Resistance by bedbugs to existing pesticides is already becoming apparent. In addition, they do not have communal nests and have shown limited response to available baits. This means that contact with conventional pesticides can be very limited. In addition, recolonisation following even successful clearance efforts is both rapid and difficult to avoid.
A document handed out on the street in New York
A biological agent able to multiply and spread within the infested environment would have a significant advantage. In addition, the demonstrated ability of biological agents to persist in the environment and to produce long-term control would be advantageous. Perception of this as a “green”, environmentally friendly option would also aid uptake, especially if supported by organic certification. Public revulsion will also support sales of such a product (see above).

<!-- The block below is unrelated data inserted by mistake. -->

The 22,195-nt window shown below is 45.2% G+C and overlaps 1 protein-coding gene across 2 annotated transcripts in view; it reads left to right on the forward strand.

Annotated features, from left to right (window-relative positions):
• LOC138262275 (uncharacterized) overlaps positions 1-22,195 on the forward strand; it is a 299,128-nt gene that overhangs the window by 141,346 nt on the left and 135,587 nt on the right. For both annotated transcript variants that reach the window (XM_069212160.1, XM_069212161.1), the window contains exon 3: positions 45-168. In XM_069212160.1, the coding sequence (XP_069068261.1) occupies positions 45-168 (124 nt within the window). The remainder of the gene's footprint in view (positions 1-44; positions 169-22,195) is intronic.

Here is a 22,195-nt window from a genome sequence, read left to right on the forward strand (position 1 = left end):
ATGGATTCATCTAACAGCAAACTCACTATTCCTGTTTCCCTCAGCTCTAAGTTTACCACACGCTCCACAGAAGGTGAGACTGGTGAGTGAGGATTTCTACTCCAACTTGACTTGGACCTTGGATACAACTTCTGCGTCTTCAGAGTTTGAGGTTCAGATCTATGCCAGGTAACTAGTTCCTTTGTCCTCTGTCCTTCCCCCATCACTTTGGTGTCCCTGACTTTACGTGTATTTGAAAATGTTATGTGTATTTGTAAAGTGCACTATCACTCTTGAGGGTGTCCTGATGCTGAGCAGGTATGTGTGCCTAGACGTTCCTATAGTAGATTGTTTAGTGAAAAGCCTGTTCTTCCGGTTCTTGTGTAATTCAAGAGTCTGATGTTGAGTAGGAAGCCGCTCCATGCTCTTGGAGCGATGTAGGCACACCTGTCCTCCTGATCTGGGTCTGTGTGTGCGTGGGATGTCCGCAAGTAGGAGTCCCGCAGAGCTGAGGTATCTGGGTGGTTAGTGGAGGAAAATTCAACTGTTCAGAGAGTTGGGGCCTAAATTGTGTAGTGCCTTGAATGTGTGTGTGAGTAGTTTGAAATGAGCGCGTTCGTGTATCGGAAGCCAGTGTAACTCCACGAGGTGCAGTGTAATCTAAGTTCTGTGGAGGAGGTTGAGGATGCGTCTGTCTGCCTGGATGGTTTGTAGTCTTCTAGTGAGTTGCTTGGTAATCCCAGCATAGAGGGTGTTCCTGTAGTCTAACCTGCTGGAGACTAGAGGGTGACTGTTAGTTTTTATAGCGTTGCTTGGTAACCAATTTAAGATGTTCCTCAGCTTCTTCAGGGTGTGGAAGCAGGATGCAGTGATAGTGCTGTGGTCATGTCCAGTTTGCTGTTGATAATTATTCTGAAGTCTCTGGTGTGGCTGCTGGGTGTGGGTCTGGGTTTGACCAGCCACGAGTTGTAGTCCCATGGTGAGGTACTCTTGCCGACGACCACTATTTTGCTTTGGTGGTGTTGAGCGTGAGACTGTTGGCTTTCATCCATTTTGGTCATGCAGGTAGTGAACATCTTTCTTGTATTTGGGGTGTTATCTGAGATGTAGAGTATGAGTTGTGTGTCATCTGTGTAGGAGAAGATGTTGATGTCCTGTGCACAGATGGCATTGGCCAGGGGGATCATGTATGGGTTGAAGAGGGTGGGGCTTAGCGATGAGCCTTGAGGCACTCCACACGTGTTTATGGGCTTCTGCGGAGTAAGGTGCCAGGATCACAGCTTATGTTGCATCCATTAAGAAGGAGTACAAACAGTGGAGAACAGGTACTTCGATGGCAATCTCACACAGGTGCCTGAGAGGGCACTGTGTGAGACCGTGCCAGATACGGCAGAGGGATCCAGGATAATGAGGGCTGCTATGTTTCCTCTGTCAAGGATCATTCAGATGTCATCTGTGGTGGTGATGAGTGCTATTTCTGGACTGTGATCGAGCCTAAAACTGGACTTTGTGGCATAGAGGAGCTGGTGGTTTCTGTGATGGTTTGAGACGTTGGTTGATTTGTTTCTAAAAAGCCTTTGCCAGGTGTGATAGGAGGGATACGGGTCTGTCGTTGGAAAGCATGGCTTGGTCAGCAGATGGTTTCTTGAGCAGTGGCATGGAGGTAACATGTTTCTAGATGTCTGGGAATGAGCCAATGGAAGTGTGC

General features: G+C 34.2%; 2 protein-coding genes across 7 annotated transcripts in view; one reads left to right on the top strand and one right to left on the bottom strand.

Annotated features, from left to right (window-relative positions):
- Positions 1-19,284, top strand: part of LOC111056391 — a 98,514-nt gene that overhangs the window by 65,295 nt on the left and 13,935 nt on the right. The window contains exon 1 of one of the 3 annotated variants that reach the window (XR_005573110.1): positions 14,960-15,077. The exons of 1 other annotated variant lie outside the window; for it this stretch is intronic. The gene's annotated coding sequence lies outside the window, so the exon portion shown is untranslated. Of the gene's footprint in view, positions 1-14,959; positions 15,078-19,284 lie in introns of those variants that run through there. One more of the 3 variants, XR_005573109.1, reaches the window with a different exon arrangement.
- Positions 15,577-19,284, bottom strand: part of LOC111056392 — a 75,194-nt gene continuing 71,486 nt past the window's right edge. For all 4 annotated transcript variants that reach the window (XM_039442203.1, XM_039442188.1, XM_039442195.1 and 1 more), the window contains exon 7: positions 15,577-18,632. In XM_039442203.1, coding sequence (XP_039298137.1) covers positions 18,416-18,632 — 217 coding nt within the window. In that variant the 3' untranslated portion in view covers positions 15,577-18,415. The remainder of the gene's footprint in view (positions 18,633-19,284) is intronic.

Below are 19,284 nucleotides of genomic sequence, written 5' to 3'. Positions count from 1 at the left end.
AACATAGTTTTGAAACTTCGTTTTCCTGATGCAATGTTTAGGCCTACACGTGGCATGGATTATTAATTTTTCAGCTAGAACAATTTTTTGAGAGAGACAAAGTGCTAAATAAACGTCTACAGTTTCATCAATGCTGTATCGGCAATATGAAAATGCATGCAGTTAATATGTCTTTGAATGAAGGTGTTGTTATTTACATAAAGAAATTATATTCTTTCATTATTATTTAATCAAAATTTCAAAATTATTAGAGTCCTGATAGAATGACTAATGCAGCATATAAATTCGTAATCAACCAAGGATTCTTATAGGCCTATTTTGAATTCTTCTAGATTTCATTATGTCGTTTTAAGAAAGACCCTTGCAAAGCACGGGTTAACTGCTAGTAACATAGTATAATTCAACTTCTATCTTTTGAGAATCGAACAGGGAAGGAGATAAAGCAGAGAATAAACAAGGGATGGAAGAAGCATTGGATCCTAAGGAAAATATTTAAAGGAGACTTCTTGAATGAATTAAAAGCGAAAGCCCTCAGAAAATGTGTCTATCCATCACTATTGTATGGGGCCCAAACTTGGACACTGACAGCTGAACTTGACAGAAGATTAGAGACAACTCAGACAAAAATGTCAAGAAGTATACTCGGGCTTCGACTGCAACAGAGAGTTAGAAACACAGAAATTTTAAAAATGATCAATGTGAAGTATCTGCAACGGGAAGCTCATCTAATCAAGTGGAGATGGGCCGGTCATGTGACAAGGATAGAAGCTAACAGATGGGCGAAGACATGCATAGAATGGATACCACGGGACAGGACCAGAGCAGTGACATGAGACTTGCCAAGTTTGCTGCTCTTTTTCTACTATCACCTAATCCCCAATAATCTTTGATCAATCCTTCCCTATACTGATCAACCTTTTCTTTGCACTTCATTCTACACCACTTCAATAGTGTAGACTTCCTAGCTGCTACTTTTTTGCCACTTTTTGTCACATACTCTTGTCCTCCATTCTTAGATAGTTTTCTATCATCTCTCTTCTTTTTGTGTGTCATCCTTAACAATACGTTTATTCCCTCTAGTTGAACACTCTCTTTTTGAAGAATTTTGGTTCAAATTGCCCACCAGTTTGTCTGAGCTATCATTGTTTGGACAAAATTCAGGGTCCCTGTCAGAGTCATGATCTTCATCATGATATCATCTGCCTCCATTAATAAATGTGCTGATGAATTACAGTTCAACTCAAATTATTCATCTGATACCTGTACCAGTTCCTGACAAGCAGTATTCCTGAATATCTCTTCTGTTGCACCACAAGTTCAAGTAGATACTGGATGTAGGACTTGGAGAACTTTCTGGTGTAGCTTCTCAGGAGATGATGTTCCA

Given the social pressures to avoid biting insect infestations, it is anticipated that an effective biological control could find ready use both in domestic and in commercial settings, replacing and supplementing chemical agents which are of limited efficacy. There is a high level of concern regarding the transfer of bedbugs from hotels to the home environment, so alongside domestic use the potential for use by hotels of an environmentally friendly bedbug control could be very significant.